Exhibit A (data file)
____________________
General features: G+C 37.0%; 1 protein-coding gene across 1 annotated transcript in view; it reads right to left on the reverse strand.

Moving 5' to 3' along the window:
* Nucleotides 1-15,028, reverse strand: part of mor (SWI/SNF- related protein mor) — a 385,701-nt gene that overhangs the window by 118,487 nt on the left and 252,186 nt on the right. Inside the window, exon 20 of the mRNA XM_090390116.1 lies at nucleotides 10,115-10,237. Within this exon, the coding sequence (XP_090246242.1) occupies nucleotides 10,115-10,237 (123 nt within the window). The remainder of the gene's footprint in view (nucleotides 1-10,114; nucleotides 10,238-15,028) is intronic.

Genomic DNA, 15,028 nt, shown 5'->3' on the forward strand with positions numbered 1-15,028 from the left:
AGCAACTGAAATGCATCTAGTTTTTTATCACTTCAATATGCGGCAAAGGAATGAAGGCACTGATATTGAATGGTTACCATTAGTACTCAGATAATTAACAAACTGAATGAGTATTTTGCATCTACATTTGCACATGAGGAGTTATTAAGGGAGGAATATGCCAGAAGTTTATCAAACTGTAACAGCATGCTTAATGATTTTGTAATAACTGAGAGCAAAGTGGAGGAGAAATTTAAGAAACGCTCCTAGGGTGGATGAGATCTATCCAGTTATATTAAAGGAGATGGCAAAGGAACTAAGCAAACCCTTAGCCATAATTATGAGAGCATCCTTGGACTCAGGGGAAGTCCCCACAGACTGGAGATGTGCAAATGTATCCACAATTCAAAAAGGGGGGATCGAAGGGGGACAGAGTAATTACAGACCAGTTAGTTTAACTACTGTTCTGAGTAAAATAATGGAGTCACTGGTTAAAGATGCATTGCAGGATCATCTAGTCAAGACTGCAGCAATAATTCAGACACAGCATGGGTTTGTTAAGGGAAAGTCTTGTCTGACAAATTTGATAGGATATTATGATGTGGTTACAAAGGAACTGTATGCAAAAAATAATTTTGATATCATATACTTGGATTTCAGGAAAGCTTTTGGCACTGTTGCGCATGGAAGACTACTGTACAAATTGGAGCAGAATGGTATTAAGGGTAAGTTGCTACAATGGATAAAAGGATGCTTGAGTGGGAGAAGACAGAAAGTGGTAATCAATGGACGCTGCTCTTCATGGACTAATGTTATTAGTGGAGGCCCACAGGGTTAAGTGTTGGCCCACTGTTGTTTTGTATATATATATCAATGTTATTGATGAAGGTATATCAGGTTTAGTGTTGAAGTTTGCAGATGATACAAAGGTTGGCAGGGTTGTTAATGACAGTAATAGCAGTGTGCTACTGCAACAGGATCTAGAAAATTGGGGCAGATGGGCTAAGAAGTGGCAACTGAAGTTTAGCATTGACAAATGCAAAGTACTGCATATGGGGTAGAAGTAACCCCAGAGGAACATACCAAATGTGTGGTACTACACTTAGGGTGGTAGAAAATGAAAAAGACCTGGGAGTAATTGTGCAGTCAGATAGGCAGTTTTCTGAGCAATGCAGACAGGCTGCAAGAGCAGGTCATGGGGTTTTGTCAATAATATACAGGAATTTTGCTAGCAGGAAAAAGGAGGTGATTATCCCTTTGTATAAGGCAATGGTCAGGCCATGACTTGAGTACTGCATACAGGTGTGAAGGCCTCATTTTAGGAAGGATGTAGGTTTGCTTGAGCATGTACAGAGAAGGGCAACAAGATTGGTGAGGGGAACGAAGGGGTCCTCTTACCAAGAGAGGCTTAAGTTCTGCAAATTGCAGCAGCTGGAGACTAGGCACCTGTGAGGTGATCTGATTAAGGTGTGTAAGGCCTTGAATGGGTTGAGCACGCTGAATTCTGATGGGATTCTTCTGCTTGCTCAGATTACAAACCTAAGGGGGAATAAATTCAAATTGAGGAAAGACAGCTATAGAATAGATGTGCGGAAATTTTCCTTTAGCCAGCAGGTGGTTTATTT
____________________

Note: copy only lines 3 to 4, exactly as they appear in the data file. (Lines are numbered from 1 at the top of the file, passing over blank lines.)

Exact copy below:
* Nucleotides 1-15,028, reverse strand: part of mor (SWI/SNF- related protein mor) — a 385,701-nt gene that overhangs the window by 118,487 nt on the left and 252,186 nt on the right. Inside the window, exon 20 of the mRNA XM_090390116.1 lies at nucleotides 10,115-10,237. Within this exon, the coding sequence (XP_090246242.1) occupies nucleotides 10,115-10,237 (123 nt within the window). The remainder of the gene's footprint in view (nucleotides 1-10,114; nucleotides 10,238-15,028) is intronic.

Genomic DNA, 15,028 nt, shown 5'->3' on the forward strand with positions numbered 1-15,028 from the left: